In the second part of his story to conclude the month, Thompson describes how despite severe prejudice he built his career, and his hopes and dreams for the future.
I worked for three years as a cashier and not only was I the first black person to work in the branch, but I was the only black person in the business north of the M25 and south of Leeds.
That was the point when I decided I would never lose my West Indian accent, not only because wherever I was I had to be myself, but many customers really responded positively to it.
There was a fair share of negative experiences too.
Some customers would not let me serve them and would wait for the next cashier, but I never wavered and never responded to it. It was hard when there were 10 people in the queue and no one wanted to be served by me.
There were some customers who would come to me and over time I was able to build very good relationships with them and get to understand their needs. I never gave up and built resilience.
In my role, for a long time, I was not put on the accelerated training programmes. Other people would be brought in and they would get promoted quicker than me.
But what I rapidly recognised was that a lot of them who went up quickly came down just as fast.
Watching them, I decided I would not try to go vertically in the bank, but I would instead layer my career by doing every job I could do in the business.
I knew it would take me longer to get to a senior position, but it meant that when I got there I’d have a degree of competence and skill and knowledge that meant I was a recognised partner in the senior team.
One lesson I’d share for people who want to grow in the financial industry is to be very careful of looking up.
Instead, get a broad base of experience – even if you can’t see how it could move your career on – get depth of knowledge first, then you will be able to deal with a number of situations with greater confidence and experience.
The BAME (Black, Asian and Minority Ethnic) Mantra
If you’re from any minority ethnic community in the UK you have been brought up with this mantra: “You have to work twice as hard as everybody else.”
You can either be resentful of that, or you can recognise the power in it.
I’ve always had a natural curiosity to learn and I’m grounded in learning.
In life this is not always true, but it’s about playing the long game and working much smarter.
But what does Black History Month mean to me?
In every organisation that you work in you create history. Aldermore is the most diverse executive committee I have ever worked in across my 27 years in finance and it will have huge benefits for the bank as the diversity of skills is amazing.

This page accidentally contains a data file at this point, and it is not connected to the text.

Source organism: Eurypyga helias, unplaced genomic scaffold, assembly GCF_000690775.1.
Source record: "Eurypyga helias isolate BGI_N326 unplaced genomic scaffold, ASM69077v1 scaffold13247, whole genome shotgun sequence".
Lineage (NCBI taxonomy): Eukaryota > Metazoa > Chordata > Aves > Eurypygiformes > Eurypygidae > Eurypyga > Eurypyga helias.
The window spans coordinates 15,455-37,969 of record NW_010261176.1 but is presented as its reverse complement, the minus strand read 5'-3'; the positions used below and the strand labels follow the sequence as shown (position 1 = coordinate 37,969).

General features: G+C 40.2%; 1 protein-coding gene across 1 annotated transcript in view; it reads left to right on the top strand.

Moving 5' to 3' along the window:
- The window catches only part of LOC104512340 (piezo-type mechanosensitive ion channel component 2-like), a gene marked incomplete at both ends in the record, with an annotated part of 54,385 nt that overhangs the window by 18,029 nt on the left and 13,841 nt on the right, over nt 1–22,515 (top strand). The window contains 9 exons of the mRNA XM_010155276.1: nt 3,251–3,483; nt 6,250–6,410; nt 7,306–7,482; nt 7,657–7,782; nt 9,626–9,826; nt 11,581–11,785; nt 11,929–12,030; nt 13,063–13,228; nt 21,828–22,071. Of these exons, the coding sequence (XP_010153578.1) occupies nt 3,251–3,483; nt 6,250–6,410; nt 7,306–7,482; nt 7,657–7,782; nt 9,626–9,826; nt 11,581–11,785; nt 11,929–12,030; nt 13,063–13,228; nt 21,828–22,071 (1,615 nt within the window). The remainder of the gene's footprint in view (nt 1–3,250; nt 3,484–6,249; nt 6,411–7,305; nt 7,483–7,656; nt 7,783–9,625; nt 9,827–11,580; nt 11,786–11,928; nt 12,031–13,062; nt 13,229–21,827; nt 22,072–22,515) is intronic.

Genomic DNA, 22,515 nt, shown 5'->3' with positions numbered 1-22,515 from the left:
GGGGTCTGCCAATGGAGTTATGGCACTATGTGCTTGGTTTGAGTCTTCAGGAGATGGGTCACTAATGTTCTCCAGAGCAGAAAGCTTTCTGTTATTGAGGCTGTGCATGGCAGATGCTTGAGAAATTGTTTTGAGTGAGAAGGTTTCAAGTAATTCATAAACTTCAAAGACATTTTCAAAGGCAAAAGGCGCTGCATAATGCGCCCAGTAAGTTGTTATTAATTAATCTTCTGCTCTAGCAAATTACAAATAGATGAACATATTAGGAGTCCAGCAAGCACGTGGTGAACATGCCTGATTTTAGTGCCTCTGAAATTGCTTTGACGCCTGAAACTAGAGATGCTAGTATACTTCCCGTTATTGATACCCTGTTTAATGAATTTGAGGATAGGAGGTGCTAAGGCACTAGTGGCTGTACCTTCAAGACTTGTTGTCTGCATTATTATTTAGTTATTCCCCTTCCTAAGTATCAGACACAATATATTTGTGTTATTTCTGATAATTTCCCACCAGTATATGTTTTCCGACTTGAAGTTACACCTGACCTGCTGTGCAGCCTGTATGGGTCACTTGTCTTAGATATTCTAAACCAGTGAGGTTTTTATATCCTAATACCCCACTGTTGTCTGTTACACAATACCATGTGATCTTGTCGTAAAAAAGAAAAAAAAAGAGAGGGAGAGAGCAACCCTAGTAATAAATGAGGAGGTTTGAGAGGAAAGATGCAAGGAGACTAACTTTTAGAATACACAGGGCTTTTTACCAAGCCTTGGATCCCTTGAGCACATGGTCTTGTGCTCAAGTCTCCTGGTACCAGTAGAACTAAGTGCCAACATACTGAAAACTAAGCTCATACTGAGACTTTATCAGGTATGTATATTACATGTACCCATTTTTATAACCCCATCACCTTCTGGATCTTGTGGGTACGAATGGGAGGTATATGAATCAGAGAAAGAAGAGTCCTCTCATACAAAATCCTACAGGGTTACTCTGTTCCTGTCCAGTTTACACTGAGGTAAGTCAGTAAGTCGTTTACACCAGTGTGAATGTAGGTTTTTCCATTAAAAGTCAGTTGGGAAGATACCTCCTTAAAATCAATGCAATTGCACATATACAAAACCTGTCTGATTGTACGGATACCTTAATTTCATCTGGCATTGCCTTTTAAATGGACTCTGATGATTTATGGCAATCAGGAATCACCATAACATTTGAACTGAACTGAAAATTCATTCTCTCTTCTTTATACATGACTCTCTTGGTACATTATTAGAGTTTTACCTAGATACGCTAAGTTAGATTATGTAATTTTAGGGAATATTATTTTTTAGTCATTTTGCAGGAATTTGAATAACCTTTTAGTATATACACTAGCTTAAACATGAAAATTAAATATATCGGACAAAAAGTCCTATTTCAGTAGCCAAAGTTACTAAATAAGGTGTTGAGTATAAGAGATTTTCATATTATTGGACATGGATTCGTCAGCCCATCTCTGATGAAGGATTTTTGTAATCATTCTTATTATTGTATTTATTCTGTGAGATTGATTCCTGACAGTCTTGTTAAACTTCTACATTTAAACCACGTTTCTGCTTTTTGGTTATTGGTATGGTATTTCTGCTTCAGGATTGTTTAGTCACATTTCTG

My first trip to the continent of Africa was to attend the First Rand National conference and I was amazed at the diversity in the leadership population, it was so refreshing to see and be a part of.
Black history is a chance to reflect on how much you know about what’s going on around you and how you challenge long-held beliefs through fact-based conversations.
As I reflect on my own family who are of dual heritage, I’m committed to talking to them about the history of both sides of their heritage and to provide them with positive role models like Lewis Hamilton, Barack Obama and Yasuke, the first black samurai.
Make companies more diverse
For those who want to start educating themselves about black history, the internet has great diversity of information so I would suggest starting there. The BBC also has an excellent section on the topic.
Watch Ray, the movie about Ray Charles. It is not just the story of a black man who was blind, but the first to own his own music rights, paving the way for all performers, not just for black artists.
Hidden Figures is one of my favourites too. It looks at the role played by female mathematicians at NASA.
A very powerful film being used to support and develop female participation in roles that have long been male dominated.
These films will help contextualise and allow people to reflect on the barriers people before us have pushed through.
But don’t just think about a black person pushing through barriers, it’s about the barriers that we all have in front of us. Think about the things that you need to do to break through your own barriers.
If there is one thing that I could do, it would be to open closed minds and give people the ability to walk in someone else’s shoes.
In addition, I’d like to find a way to make companies much more diverse in everything that they do.
Diversity is about all areas of diversity, be it race, gender or disability, and learning more about those challenges makes for better understanding and support.